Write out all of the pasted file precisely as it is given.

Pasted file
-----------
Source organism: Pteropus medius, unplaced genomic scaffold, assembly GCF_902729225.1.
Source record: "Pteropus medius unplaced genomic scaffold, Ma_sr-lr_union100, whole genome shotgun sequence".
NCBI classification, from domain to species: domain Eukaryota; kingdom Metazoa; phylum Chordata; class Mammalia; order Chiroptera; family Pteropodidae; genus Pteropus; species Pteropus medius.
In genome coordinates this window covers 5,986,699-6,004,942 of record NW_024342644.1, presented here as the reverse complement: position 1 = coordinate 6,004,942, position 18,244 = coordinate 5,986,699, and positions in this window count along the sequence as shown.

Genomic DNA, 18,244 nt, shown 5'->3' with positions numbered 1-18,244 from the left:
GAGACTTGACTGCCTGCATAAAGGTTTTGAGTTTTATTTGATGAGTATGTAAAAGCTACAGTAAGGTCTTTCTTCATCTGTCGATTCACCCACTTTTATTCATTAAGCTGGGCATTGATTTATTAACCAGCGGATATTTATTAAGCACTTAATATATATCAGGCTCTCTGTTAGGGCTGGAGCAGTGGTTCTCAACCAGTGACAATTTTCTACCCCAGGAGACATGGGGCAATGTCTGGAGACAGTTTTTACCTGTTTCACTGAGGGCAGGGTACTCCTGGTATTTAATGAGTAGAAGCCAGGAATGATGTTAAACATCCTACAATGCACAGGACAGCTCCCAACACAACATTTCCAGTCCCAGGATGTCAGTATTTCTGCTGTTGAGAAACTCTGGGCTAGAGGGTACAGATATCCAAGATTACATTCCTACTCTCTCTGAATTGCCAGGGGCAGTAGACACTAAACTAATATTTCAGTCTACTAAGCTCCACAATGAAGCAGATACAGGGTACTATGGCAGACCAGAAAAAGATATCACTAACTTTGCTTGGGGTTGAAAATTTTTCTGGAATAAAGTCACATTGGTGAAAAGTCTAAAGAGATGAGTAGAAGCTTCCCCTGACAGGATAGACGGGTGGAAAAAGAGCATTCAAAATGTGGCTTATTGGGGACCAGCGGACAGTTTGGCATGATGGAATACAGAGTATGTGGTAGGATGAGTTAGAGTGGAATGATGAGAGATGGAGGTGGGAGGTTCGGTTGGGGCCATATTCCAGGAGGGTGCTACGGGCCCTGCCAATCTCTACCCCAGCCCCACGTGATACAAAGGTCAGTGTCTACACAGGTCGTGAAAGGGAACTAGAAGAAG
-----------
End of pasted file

Source organism: Pteropus medius, unplaced genomic scaffold, assembly GCF_902729225.1.
Source record: "Pteropus medius unplaced genomic scaffold, Ma_sr-lr_union100, whole genome shotgun sequence".
NCBI classification, from domain to species: domain Eukaryota; kingdom Metazoa; phylum Chordata; class Mammalia; order Chiroptera; family Pteropodidae; genus Pteropus; species Pteropus medius.
In genome coordinates this window covers 5,986,699-6,004,942 of record NW_024342644.1, presented here as the reverse complement: position 1 = coordinate 6,004,942, position 18,244 = coordinate 5,986,699, and positions in this window count along the sequence as shown.

Genomic DNA, 18,244 nt, shown 5'->3' with positions numbered 1-18,244 from the left:
GAGACTTGACTGCCTGCATAAAGGTTTTGAGTTTTATTTGATGAGTATGTAAAAGCTACAGTAAGGTCTTTCTTCATCTGTCGATTCACCCACTTTTATTCATTAAGCTGGGCATTGATTTATTAACCAGCGGATATTTATTAAGCACTTAATATATATCAGGCTCTCTGTTAGGGCTGGAGCAGTGGTTCTCAACCAGTGACAATTTTCTACCCCAGGAGACATGGGGCAATGTCTGGAGACAGTTTTTACCTGTTTCACTGAGGGCAGGGTACTCCTGGTATTTAATGAGTAGAAGCCAGGAATGATGTTAAACATCCTACAATGCACAGGACAGCTCCCAACACAACATTTCCAGTCCCAGGATGTCAGTATTTCTGCTGTTGAGAAACTCTGGGCTAGAGGGTACAGATATCCAAGATTACATTCCTACTCTCTCTGAATTGCCAGGGGCAGTAGACACTAAACTAATATTTCAGTCTACTAAGCTCCACAATGAAGCAGATACAGGGTACTATGGCAGACCAGAAAAAGATATCACTAACTTTGCTTGGGGTTGAAAATTTTTCTGGAATAAAGTCACATTGGTGAAAAGTCTAAAGAGATGAGTAGAAGCTTCCCCTGACAGGATAGACGGGTGGAAAAAGAGCATTCAAAATGTGGCTTATTGGGGACCAGCGGACAGTTTGGCATGATGGAATACAGAGTATGTGGTAGGATGAGTTAGAGTGGAATGATGAGAGATGGAGGTGGGAGGTTCGGTTGGGGCCATATTCCAGGAGGGTGCTACGGGCCCTGCCAATCTCTACCCCAGCCCCACGTGATACAAAGGTCAGTGTCTACACAGGTCGTGAAAGGGAACTAGAAGAAG